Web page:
And it is desirable. I don’t know if you noticed, and honestly I didn’t notice the first time this idea cropped up (sure that was a photography pun I did just there), but there was a subtle power switch that just occurred. If you run an actor to handle state in a headless environment like a worker, you have effectively freed up your app to use different “UI actors” depending on the needs you have. In the same way you can have different camera lenses for different occasions, so you can now have different “UI actors” for different environments. If you need a typical UI of today, boot up a DOM-based UI actor on the main thread (like the kit lens). If you need VR, or AR, or a text-based interface, boot a different actor (much like switching to a wide angle or telephoto lens). Unlike the camera body, however, you actually have even more flexibility because you can boot multiple actors at the same time. The only requirement that you have is that, just like the camera lenses, there has to be a standardized mount.
If you run an actor to handle state in a headless environment like a worker, you have effectively freed up your app to use different “UI actors” depending on the needs you have.
The Actor Model, much as with cameras, seems to unlock a very special world where two new things are possible:
- You can run multiple ‘heads’, or modalities. Fancy word, modalities, but imagine you were making a chess game. It could support a DOM-based interface, a VR-based interface, or a text-based interface. So long as a given ‘head’ can communicate in the right way through the message bus, it can work in this architecture. That means you can add additional heads as needed, or as platform features become available, which is future-proofing and awesome.
- The browser is theoretically free to move work around. I say theoretically because today no browser does this, but it’s not a big leap to imagine a world where an actor could be statically analyzed, and if it doesn’t — say — need to access the DOM, it could be run in a worker, server-side, or wherever. The key here is that the message bus is the mechanism by which actors communicate, and that message bus can use any transport it needs (fetches, BroadcastChannel, you name it). Ideally any actor can be considered ‘sealed’ (think functional programming), which means any local state is encapsulated, and it is capable of communicating via messages only.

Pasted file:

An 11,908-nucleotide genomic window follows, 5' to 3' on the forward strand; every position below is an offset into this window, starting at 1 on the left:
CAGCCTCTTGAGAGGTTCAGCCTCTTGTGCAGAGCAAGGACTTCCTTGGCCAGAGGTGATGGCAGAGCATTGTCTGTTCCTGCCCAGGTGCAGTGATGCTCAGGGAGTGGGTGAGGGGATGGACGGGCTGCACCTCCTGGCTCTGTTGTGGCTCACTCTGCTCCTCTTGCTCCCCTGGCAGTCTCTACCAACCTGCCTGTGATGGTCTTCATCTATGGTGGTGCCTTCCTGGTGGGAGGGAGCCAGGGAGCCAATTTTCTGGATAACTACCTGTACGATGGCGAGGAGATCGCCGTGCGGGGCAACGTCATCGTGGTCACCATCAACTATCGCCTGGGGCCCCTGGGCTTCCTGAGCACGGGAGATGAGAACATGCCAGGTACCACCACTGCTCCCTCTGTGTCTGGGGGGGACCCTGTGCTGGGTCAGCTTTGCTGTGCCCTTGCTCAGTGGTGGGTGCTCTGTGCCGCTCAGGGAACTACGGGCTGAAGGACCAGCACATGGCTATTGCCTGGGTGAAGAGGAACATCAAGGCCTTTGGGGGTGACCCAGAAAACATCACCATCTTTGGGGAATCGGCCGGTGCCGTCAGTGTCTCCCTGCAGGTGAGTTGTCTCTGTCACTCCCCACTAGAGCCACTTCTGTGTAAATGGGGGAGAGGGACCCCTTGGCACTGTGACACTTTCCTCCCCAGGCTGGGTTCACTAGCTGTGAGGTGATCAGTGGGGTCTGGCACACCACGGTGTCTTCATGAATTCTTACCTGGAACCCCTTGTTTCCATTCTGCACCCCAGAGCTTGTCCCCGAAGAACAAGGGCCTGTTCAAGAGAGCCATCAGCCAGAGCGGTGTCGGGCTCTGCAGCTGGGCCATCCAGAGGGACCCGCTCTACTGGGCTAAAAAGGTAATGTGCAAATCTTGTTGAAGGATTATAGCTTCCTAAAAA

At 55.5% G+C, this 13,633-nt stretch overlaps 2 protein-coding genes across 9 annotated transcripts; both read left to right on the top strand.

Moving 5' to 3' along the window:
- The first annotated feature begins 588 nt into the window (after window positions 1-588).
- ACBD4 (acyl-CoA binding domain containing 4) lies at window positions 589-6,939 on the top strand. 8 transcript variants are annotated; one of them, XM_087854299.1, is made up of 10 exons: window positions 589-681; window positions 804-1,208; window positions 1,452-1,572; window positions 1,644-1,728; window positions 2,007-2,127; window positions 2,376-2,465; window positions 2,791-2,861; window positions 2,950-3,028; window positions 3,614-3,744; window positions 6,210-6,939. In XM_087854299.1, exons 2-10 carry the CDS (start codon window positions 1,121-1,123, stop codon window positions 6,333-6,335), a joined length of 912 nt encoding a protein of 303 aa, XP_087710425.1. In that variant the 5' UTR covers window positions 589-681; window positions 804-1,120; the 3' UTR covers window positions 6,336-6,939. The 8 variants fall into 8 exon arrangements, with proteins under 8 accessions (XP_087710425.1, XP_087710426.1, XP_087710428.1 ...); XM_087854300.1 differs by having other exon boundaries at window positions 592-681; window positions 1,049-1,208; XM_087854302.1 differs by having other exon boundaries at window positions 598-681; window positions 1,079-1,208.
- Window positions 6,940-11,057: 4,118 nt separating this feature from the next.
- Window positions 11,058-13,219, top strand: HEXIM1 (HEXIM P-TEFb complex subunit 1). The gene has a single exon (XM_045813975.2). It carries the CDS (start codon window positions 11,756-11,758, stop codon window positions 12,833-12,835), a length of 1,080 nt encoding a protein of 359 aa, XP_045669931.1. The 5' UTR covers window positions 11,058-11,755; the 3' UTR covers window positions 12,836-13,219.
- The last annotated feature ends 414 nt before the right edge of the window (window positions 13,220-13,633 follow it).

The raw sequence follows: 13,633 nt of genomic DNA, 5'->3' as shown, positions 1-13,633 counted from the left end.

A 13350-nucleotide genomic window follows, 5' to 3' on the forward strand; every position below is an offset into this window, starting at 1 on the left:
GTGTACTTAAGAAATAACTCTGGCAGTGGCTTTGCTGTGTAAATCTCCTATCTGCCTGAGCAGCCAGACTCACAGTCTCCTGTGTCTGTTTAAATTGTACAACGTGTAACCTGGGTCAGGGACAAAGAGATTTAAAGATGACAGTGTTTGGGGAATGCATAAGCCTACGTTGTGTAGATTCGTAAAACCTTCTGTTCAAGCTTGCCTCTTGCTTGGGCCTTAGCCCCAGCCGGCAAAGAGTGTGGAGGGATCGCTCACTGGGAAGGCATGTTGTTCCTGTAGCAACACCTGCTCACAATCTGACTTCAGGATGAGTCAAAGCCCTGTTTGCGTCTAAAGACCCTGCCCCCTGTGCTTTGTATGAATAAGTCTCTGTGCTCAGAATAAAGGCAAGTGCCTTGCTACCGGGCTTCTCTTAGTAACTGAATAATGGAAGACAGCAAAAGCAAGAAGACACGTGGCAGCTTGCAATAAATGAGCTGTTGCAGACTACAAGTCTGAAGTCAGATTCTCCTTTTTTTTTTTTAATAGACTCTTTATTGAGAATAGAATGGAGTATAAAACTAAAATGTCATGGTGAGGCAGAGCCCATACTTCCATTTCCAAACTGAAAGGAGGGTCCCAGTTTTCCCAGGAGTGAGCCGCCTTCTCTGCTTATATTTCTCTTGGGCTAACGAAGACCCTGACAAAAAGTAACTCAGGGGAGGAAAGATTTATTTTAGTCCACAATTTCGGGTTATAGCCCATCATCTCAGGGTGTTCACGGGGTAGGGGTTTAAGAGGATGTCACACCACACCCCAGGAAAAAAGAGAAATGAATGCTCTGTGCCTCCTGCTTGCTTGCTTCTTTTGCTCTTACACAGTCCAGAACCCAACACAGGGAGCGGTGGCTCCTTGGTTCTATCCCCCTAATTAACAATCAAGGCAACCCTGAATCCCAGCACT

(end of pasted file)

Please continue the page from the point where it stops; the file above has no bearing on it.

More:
What’s the downside here? Compared to today there’s some thinking to do to ‘actorize’ the web. We’re used to the convenience of having everything in one place and things calling one another ‘directly’ instead of via a message bus. This would be like having a point-and-shoot camera, or even a phone, with a fixed lens. It works, to a point, but as we talked about in our first post we’ve overloaded the main thread to the point where we often have detrimental performance. Without doubt there’s some overhead to having a communication transport between actors, but what you gain? You gain a lot. You get the benefits of thinking about local concerns, the freedom to move work wherever there’s capacity, you get to be async by default (because you need to account for the message passing), and you can more easily embrace a future which supports multiple ‘outputs’ like VR, AR, or voice.
So when you think of cameras and lenses, you’re really seeing something like The Actor Model. The Actor Model is a particularly good fit for the web, and it unlocks a very exciting future!
While I have written this article, ideas and thoughts don’t happen in a vacuum. Specifically, in this case, Surma can be thought of as the co-author of this series, since most of it has come from our many conversations together.
But there are others, too, who deserve to be mentioned because they have contributed, either knowingly, or just by saying or doing the right thing at the appropriate time: Doug Fritz, Paul Irish, The Chrome DevTools team, and Nolan Lawson.
There are probably others, too.
Standing on the shoulders of giants here, people.